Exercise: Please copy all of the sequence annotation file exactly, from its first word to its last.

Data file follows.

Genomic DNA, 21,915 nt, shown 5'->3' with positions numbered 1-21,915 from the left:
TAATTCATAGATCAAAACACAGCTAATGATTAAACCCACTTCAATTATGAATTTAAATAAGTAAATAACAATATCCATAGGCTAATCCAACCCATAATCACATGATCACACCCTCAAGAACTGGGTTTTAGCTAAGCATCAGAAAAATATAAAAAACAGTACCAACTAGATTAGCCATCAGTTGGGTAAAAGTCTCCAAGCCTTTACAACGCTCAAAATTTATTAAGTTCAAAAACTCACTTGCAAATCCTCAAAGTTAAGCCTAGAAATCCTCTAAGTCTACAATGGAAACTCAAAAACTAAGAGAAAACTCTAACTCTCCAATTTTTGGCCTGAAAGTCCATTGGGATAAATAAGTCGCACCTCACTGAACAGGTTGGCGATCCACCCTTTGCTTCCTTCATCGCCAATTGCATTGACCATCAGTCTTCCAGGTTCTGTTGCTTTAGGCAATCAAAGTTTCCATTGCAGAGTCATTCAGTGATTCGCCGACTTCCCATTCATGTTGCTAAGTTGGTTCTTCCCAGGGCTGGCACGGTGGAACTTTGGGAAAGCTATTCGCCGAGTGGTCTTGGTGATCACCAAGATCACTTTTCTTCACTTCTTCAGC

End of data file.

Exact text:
Genomic DNA, 21,915 nt, shown 5'->3' with positions numbered 1-21,915 from the left:
TAATTCATAGATCAAAACACAGCTAATGATTAAACCCACTTCAATTATGAATTTAAATAAGTAAATAACAATATCCATAGGCTAATCCAACCCATAATCACATGATCACACCCTCAAGAACTGGGTTTTAGCTAAGCATCAGAAAAATATAAAAAACAGTACCAACTAGATTAGCCATCAGTTGGGTAAAAGTCTCCAAGCCTTTACAACGCTCAAAATTTATTAAGTTCAAAAACTCACTTGCAAATCCTCAAAGTTAAGCCTAGAAATCCTCTAAGTCTACAATGGAAACTCAAAAACTAAGAGAAAACTCTAACTCTCCAATTTTTGGCCTGAAAGTCCATTGGGATAAATAAGTCGCACCTCACTGAACAGGTTGGCGATCCACCCTTTGCTTCCTTCATCGCCAATTGCATTGACCATCAGTCTTCCAGGTTCTGTTGCTTTAGGCAATCAAAGTTTCCATTGCAGAGTCATTCAGTGATTCGCCGACTTCCCATTCATGTTGCTAAGTTGGTTCTTCCCAGGGCTGGCACGGTGGAACTTTGGGAAAGCTATTCGCCGAGTGGTCTTGGTGATCACCAAGATCACTTTTCTTCACTTCTTCAGC